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The Flaming Lips: ‘We tried to give Prince some of our CDs. He gave them back’

Helen Brown

Oklahoma?” laughs Wayne Coyne when I ask him to describe the home state of The Flaming Lips. “Oh, it’s Donald Trump World. Bible belt. Kids get shot in schools. Oklahoma City was the first test market for MTV. Those people thought the place was so bland, so generic, that if it worked here, it would work anywhere.”

A strange cradle, then, for Coyne’s “band of weirdos”, famous for psychedelic shows featuring giant, hovering UFOs, dancing rabbits, lashings of flake blood and – once – Justin Timberlake dressed as a dolphin. But, as the band prepare for the release of their 15th album, King’s Mouth, the 58-year-old speaks enthusiastically of his city.

“This place has done so much for us,” he says. “I mean, beyond naming a street after us. Staying here meant we never had to think of ourselves as part of ‘The Music Business’ as it exists in LA or New York. We’ve been free to evolve for decades without the constant comparisons and competition. Of course, I didn’t know that the rest of the world thought I lived in a Rodgers and Hammerstein song until I started travelling in my mid-twenties. My experience of growing up here was nothing like that.”

Born in 1961, Coyne was the second youngest child of a large, Irish Catholic family. His father ran an office installation company, for which his sons were expected to lug “desks, electrical kiosks and thangs” on and off trucks. “Dad was a big, alpha male worker guy. He was always the boss. My older brothers brought a lot of drugs, motorbikes and music into the house. They played The Beatles and Pink Floyd, lying in the dark, getting stoned. Amazing.”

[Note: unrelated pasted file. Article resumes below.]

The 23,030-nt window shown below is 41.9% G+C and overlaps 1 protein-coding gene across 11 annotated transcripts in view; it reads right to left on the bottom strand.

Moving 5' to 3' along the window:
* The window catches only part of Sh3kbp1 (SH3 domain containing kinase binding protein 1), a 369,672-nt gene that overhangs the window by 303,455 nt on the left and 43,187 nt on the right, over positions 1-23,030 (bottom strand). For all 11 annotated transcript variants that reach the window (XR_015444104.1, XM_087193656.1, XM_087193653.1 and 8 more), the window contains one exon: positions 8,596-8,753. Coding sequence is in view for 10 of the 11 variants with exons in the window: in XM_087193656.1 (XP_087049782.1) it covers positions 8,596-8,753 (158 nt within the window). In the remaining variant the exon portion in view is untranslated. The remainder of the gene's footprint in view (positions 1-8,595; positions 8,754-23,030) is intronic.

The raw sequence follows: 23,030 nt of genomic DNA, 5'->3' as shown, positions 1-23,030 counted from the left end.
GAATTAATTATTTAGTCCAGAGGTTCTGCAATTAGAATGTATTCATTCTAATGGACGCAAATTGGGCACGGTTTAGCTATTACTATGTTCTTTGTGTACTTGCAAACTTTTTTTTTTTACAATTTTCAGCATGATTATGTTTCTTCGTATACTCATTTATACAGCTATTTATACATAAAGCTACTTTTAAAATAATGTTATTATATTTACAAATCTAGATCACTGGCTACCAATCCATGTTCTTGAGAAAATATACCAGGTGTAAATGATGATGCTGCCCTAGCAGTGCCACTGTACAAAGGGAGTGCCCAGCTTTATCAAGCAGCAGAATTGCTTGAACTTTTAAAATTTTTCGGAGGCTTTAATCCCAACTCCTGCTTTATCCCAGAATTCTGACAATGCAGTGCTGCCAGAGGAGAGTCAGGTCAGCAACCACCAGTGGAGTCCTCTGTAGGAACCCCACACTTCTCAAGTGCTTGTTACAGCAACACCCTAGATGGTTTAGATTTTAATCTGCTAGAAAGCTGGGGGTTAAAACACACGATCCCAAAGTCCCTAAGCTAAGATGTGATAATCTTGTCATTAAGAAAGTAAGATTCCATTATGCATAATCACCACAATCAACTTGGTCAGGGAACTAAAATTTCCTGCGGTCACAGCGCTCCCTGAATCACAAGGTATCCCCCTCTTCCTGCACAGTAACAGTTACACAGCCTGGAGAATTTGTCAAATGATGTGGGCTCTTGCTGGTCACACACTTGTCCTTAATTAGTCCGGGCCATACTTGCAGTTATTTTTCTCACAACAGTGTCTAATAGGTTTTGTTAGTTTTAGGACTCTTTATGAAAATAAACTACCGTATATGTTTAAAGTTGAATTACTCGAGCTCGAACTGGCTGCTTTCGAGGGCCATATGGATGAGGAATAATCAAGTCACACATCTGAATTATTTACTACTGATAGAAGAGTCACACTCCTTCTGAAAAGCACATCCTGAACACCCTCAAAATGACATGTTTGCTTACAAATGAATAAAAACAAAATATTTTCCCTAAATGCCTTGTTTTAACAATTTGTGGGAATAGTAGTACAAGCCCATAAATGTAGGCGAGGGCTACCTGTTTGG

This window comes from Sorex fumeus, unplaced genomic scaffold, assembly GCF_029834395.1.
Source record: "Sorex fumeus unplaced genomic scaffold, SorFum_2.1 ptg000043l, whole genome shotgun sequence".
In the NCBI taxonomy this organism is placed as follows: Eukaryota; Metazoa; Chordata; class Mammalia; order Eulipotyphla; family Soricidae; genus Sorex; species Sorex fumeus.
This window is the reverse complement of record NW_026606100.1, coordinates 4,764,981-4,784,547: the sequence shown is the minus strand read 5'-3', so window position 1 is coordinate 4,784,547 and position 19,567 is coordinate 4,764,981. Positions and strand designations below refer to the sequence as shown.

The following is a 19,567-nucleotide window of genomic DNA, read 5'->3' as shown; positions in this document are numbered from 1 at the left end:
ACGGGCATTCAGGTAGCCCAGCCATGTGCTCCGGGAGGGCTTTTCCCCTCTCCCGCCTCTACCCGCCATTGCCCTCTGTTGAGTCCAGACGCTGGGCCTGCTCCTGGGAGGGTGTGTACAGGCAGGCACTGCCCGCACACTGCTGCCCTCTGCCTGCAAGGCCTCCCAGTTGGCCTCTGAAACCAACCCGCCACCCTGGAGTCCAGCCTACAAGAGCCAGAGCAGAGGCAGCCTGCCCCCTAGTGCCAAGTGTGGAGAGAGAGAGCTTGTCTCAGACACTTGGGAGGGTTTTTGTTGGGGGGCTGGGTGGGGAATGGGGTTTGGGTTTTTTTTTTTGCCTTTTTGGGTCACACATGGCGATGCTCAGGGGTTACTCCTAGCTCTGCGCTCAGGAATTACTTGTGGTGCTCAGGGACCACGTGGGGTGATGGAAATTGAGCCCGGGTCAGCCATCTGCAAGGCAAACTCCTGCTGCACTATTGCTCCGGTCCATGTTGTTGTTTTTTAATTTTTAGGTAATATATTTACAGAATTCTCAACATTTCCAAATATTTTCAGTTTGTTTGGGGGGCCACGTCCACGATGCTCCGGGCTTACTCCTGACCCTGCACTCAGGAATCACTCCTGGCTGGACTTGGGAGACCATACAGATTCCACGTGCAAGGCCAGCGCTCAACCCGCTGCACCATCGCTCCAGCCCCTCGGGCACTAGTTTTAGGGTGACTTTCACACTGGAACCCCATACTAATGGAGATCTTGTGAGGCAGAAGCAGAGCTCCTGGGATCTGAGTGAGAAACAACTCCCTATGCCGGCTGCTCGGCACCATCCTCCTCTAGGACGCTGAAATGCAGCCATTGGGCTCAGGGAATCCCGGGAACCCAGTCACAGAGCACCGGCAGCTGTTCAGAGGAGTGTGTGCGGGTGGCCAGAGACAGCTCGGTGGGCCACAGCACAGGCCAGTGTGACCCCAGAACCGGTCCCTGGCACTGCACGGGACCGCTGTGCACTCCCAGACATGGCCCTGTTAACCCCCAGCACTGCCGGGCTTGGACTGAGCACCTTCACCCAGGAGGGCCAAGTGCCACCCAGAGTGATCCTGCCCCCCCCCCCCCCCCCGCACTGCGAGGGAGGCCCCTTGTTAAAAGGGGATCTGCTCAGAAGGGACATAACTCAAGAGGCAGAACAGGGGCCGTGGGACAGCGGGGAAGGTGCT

Coyne soaked it all up, along with the soundtrack to The Wizard of Oz – “a technicolour fairytale on the surface, with all that contradictory human longing for home and escape underneath” – and his mother’s Tom Jones records. “His early stuff was so dramatic, over the top. He sounds so intensely broken-hearted – suicidal. I relate to that. I’m also over the top, always having to ask people I work with: ‘Is that too over the top?’ I’m lucky they can tell me, ‘That over-the-top bit there is great, that over-the-top bit there is not.’ I’d rather feel things all the way.”

The Coyne siblings – including one sister – would engage in such wild backyard games that they branded themselves The Fearless Freaks. Coyne was quieter. He would sit in the corner, drawing. “I remember distinctly the night I discovered how to shade, when I was five or six years old,” he recalls. “It was a summer evening and my dad was welding one of our broken bicycles back together. He sent me out of the shed because the light was so bright. I watched it – like extended lightning hitting the trees. The way these shadows worked was like magic. And everything I drew after that was an attempt to recapture my big Shading Experience. It was the first of many moments in my creative life where I’ve felt: ‘Oh man! I’ve found a secret!’”

This gift for locating the transformative wonder in regular – often painful – existence would remain with him, informing the Lips philosophy to this day. Although Coyne’s lyrics are often fantastical – King’s Mouth is a concept album about a giant king who dies saving his kingdom from an avalanche and has his head preserved by his grateful subjects – he’s more stone cold realist than stoner. He’s not into conspiracy theories. Or religion. Although his mother took him to church, she “always stressed the importance of finding s*** out for yourself”.

Wayne Coyne rolls across the Cambridge Junction crowd in a giant plastic ball in 2018 (Rex)